What questions were asked to get this started?
Lybrook: We needed to figure out what a College of Technology student looks like. What do we think they need as a graduate? What is common across all our departments? As we boiled this down, content became identifiable, and we were able to separate that into courses that made sense.
What courses will make up the core?
Lybrook: The paradigm became the individual, the organization, the world. We volunteered to lead the development. Pat Connolly is coordinating Technology and the Individual, I volunteered for Technology and the Organization, and Jamie Mohler and Mike Nolan are developing Technology and Global Society.
What is the role of the coordinators?
Lybrook: They are developing the actual content of the courses, acting on feedback from various departments. We are putting together the shell, then asking for input, to make sure the content is relevant to all departments. The coordinators will also teach one section of the course to start. This will help them get a feel for it and allow us to improve as we go along.
How will the courses be rolled out?
Lybrook: Technology and the Individual will begin this fall. It is the foundation course and is a prerequisite for the other core courses. The goal is to offer this every semester and summer. Technology and the Organization will begin Fall 2012 and Technology and the Global Society will begin Spring 2013. There is no required sequence for these two courses.
Who is teaching the courses?
Sadowski: We are beginning 12000 this fall. We will have four sections taught by Pat, Matthew Stephens, Don Petrin and Dawn Laux. We want out best teachers teaching these courses.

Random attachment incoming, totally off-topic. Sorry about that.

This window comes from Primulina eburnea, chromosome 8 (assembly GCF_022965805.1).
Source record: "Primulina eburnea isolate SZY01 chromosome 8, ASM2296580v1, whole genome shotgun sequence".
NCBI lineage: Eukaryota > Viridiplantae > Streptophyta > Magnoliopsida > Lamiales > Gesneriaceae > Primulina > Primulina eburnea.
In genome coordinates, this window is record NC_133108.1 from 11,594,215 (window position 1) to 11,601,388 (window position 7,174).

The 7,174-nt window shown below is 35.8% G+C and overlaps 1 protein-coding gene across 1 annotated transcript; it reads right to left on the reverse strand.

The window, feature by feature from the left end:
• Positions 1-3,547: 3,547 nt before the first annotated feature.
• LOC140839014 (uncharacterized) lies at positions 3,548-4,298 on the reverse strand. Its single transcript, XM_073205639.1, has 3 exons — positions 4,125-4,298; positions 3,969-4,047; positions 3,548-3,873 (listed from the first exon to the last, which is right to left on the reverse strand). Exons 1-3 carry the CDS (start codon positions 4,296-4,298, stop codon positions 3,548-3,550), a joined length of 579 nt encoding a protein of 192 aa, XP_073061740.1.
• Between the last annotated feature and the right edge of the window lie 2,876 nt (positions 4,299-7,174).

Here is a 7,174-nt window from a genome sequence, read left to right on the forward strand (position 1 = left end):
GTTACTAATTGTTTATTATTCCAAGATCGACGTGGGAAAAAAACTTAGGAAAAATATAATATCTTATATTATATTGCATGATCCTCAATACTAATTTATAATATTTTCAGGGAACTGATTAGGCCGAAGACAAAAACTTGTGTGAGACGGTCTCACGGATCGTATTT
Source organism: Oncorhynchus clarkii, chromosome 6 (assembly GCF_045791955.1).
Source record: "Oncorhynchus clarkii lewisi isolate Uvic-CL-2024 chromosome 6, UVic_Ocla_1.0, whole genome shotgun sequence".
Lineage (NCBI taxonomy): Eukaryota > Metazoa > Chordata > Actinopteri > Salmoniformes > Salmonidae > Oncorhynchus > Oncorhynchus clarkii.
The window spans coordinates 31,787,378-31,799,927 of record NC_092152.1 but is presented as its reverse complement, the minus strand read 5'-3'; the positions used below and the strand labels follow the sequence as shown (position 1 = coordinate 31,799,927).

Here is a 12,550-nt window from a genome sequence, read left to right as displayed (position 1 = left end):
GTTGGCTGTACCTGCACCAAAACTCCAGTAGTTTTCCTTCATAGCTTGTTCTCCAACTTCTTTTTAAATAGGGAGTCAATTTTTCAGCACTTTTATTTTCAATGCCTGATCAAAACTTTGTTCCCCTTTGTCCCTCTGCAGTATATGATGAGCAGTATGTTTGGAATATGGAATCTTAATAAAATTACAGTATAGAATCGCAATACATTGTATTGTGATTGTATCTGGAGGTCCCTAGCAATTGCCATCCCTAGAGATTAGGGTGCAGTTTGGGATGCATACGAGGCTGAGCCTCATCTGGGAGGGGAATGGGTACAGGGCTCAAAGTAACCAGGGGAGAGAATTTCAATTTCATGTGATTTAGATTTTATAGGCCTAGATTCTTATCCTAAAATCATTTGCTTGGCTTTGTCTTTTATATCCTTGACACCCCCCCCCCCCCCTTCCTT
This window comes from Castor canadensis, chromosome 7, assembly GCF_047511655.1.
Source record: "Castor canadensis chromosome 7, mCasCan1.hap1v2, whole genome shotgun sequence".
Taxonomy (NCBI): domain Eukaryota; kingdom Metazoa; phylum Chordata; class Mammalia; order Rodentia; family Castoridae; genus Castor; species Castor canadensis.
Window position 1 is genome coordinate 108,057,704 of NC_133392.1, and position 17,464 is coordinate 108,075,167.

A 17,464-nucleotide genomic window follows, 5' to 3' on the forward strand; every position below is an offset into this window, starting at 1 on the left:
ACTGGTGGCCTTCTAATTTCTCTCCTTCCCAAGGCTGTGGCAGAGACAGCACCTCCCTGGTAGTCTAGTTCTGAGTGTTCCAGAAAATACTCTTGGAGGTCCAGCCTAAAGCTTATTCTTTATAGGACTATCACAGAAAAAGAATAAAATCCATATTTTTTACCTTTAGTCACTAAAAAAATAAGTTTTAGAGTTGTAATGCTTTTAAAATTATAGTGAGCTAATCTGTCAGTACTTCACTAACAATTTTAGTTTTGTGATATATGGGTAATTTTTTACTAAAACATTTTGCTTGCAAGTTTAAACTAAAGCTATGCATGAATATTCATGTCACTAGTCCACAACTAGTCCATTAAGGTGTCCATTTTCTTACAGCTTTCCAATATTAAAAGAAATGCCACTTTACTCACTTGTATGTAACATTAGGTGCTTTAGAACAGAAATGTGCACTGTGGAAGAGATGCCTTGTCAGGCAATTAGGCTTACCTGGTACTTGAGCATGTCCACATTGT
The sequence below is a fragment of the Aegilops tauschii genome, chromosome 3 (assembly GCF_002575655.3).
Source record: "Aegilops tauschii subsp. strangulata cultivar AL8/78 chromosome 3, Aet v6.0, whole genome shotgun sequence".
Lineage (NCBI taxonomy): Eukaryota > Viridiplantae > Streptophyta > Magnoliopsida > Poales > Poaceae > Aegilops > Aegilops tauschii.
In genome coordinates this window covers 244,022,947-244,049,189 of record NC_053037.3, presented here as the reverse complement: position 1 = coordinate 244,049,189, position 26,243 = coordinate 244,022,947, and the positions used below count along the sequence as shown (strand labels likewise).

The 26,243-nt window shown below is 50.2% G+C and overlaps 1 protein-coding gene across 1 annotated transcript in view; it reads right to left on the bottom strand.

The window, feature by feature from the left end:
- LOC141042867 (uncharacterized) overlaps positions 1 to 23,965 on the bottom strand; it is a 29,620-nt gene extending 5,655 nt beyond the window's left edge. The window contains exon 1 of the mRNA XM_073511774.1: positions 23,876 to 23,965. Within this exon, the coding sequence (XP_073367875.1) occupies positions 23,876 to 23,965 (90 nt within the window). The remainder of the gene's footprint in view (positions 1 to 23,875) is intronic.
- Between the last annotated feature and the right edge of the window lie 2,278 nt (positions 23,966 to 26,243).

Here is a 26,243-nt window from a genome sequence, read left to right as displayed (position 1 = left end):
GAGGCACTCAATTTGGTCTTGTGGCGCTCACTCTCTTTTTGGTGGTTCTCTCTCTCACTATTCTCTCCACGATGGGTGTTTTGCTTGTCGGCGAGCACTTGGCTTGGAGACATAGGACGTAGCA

What textbook will be used?
Sadowski: We are using a designer textbook. We are working with a publisher to pull in content from a variety of texts. We will try to use electronic books and clicker technology and incorporate extensive use of Blackboard.
Professor Connolly, you are coordinating the course set to launch this fall. How does this course fit with the other core courses?
Pat Connolly: The TECH 12000 course is the first of the three core courses. It is targeted at incoming freshmen and transfers to provide an exposure to many aspects of technology, technology careers, and success skills in technology fields.
When will students take this course?
Connolly: The goal is for all incoming freshmen to take it during their first semester. Additionally, all students transferring into the college will take this course. It is also available for USP students.
What are the main concepts covered in this course?
Connolly: Introduction to Technology; Success Skills in Technology Careers; Learning Skills, Styles, Practices, Techniques; History of Technology; Writing in Technology; Technology Today; Data Literacy; Professionalism in Technology; Introduction to Ethics in Technology
What are the biggest challenge(s) to overcome when it comes to designing and delivering this course?